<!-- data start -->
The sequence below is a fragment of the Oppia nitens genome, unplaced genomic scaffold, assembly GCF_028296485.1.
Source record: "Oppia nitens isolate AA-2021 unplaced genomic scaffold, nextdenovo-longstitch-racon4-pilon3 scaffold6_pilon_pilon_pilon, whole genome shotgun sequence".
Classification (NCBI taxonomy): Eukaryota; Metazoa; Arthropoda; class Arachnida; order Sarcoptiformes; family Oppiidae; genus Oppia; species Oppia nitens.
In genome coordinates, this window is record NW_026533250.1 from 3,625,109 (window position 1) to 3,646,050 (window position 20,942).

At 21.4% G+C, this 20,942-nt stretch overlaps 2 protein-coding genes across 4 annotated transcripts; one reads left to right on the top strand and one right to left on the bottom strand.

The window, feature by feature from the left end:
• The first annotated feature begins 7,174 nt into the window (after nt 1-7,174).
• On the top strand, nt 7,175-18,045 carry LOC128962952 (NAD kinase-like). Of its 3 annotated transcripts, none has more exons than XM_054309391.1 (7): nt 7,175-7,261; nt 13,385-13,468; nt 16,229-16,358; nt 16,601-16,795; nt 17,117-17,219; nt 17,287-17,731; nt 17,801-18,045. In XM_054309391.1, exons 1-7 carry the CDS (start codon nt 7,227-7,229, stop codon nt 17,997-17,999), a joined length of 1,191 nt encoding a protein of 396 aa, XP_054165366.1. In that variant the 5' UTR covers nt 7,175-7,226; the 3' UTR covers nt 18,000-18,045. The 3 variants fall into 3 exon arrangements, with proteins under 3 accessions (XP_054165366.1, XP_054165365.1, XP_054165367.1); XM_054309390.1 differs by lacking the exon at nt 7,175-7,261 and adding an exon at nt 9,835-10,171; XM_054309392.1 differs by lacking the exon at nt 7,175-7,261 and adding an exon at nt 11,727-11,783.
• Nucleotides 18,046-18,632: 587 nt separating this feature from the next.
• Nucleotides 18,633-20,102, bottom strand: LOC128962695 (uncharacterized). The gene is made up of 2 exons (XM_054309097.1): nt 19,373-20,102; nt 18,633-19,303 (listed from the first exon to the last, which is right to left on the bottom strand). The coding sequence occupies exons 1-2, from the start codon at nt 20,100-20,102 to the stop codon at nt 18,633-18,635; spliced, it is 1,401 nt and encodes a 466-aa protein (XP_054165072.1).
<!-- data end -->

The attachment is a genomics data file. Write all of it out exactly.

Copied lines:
The sequence below is a fragment of the Oppia nitens genome, unplaced genomic scaffold, assembly GCF_028296485.1.
Source record: "Oppia nitens isolate AA-2021 unplaced genomic scaffold, nextdenovo-longstitch-racon4-pilon3 scaffold6_pilon_pilon_pilon, whole genome shotgun sequence".
Classification (NCBI taxonomy): Eukaryota; Metazoa; Arthropoda; class Arachnida; order Sarcoptiformes; family Oppiidae; genus Oppia; species Oppia nitens.
In genome coordinates, this window is record NW_026533250.1 from 3,625,109 (window position 1) to 3,646,050 (window position 20,942).

At 21.4% G+C, this 20,942-nt stretch overlaps 2 protein-coding genes across 4 annotated transcripts; one reads left to right on the top strand and one right to left on the bottom strand.

The window, feature by feature from the left end:
• The first annotated feature begins 7,174 nt into the window (after nt 1-7,174).
• On the top strand, nt 7,175-18,045 carry LOC128962952 (NAD kinase-like). Of its 3 annotated transcripts, none has more exons than XM_054309391.1 (7): nt 7,175-7,261; nt 13,385-13,468; nt 16,229-16,358; nt 16,601-16,795; nt 17,117-17,219; nt 17,287-17,731; nt 17,801-18,045. In XM_054309391.1, exons 1-7 carry the CDS (start codon nt 7,227-7,229, stop codon nt 17,997-17,999), a joined length of 1,191 nt encoding a protein of 396 aa, XP_054165366.1. In that variant the 5' UTR covers nt 7,175-7,226; the 3' UTR covers nt 18,000-18,045. The 3 variants fall into 3 exon arrangements, with proteins under 3 accessions (XP_054165366.1, XP_054165365.1, XP_054165367.1); XM_054309390.1 differs by lacking the exon at nt 7,175-7,261 and adding an exon at nt 9,835-10,171; XM_054309392.1 differs by lacking the exon at nt 7,175-7,261 and adding an exon at nt 11,727-11,783.
• Nucleotides 18,046-18,632: 587 nt separating this feature from the next.
• Nucleotides 18,633-20,102, bottom strand: LOC128962695 (uncharacterized). The gene is made up of 2 exons (XM_054309097.1): nt 19,373-20,102; nt 18,633-19,303 (listed from the first exon to the last, which is right to left on the bottom strand). The coding sequence occupies exons 1-2, from the start codon at nt 20,100-20,102 to the stop codon at nt 18,633-18,635; spliced, it is 1,401 nt and encodes a 466-aa protein (XP_054165072.1).